27. Aponte-Roa, D.A.; Martinez, J.B.; Fernandez, X.C.; Weaver, W.W. A Benchtop DC Microgrid for Renewable Energy Sources Integration. In Proceedings of the 2019 IEEE 9th Annual Computing and Communication Workshop and Conference (CCWC), Las Vegas, NV, USA, 7–9 January 2019; pp. 79–84. [Google Scholar]
  28. Yi, P.; Iwayemi, A.; Zhou, C. Developing ZigBee deployment guideline under wifi interference for smart grid applications. IEEE Trans. Smart Grid 2011, 2, 110–120. [Google Scholar] [CrossRef]
  29. Hall, B.; Paulitsch, M.; Driscoll, K.; Sivencrona, H. ESCAPE CAN limitations. SAE Trans. J. Passeng. Cars Electron. Electr. Syst. 2008, 116, 422–429. [Google Scholar]
  30. Cena, G.; Valenzano, A.; Vitturi, S. Advances in automotive digital communications. Comput. Stand. Interfaces 2005, 27, 665–678. [Google Scholar] [CrossRef]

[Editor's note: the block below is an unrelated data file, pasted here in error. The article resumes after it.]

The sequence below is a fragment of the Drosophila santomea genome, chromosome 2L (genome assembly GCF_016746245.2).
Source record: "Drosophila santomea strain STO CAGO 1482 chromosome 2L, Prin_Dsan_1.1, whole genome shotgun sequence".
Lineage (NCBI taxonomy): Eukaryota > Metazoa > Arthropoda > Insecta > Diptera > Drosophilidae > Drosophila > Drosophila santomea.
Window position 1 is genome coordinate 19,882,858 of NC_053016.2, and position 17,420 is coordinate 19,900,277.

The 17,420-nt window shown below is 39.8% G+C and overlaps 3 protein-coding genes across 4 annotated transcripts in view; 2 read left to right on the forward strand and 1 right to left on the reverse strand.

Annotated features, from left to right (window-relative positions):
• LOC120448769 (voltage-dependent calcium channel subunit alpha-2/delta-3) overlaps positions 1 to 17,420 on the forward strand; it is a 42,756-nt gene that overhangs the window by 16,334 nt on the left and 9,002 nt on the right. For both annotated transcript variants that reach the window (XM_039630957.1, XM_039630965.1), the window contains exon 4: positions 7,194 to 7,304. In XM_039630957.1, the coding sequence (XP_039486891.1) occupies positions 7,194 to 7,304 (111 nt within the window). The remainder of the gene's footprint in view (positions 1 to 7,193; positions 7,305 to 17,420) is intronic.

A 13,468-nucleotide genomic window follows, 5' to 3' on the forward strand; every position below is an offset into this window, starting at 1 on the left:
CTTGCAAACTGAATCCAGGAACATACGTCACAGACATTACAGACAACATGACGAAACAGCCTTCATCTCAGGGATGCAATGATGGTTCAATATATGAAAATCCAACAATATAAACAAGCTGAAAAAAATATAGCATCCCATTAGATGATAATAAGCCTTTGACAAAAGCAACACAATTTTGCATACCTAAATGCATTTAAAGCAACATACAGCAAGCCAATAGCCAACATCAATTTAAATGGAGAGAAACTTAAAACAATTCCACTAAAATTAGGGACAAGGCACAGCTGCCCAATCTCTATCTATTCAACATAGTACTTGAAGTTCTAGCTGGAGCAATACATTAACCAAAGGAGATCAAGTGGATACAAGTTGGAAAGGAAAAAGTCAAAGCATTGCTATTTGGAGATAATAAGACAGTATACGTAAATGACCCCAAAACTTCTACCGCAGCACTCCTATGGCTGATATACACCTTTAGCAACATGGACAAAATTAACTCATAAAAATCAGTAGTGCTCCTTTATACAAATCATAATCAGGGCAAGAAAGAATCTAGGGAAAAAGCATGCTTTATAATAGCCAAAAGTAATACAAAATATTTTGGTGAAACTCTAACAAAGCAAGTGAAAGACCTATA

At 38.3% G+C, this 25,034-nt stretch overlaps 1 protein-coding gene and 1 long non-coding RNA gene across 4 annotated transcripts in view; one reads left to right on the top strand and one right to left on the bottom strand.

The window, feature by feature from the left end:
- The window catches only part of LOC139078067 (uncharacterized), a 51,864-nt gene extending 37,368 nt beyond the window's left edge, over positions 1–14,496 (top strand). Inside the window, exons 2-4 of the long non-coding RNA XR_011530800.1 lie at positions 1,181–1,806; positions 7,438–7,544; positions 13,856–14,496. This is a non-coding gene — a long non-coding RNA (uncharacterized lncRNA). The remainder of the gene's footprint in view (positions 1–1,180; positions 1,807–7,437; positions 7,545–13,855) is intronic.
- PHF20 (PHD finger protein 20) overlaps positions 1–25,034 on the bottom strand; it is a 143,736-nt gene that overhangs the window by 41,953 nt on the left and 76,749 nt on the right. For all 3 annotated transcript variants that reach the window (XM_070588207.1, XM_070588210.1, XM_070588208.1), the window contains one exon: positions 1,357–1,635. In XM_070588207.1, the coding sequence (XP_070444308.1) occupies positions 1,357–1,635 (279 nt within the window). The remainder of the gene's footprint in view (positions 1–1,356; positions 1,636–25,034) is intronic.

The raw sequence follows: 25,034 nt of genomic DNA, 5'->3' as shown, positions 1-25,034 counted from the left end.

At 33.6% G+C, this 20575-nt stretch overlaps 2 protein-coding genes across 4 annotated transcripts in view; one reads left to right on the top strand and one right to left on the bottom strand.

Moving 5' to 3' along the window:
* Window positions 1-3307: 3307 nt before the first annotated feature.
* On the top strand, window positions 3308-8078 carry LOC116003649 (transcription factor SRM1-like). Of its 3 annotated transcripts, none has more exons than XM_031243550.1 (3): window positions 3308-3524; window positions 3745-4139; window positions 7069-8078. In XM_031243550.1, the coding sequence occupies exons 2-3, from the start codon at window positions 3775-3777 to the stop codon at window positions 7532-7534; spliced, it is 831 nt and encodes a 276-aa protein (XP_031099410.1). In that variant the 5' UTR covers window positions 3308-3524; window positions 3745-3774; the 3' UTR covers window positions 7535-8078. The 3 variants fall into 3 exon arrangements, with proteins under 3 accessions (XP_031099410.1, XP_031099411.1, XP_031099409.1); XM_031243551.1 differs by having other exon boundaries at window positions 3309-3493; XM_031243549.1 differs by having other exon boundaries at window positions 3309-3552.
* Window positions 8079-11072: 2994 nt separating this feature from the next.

31. Bauer, G.; Kopetz, H.; Steiner, W. The central guardian approach to enforce fault isolation in the time-triggered architecture. In Proceedings of the 6th ISADS, Pisa, Italy, 9–11 April 2003; pp. 37–44. [Google Scholar]
  32. Navet, N.; Simonot-Lion, Y.S.F.; Wilwert, C. Trends in automotive communication systems. Proc. IEEE 2005, 93, 1204–1223. [Google Scholar] [CrossRef] [Green Version]
  33. Zurawski, R. (Ed.) Fault tolerant services for safe in-car embedded systems. In The Embedded Systems Handbook; CRC: Boca Raton, FL, USA, 2005. [Google Scholar]
  34. Barranco, M.; Proenza, J.; Almeida, L. Quantitative Comparison of the Error-Containment Capabilities of a Bus and a Star Topology in CAN Networks. IEEE Trans. Ind. Electron. 2011, 58, 802–813. [Google Scholar] [CrossRef]
  35. Khan, R.; Khan, S.; Zaheer, R.; Khan, S. Future Internet: The Internet of Things Architecture, Possible Applications and Key Challenges. In Proceedings of the 10th International Conference on Frontiers of Information Technology, Islamabad, Pakistan, 17–19 December 2012. [Google Scholar]
  36. Aman, M.N.; Chua, K.C.; Sikdar, B. Secure Data Provenance for the Internet of Things. In Proceedings of the ASIA CCSACM Symposium on Information, Computer and Communications Security, Abu Dhabi, UAE, 2–6 April 2017. [Google Scholar]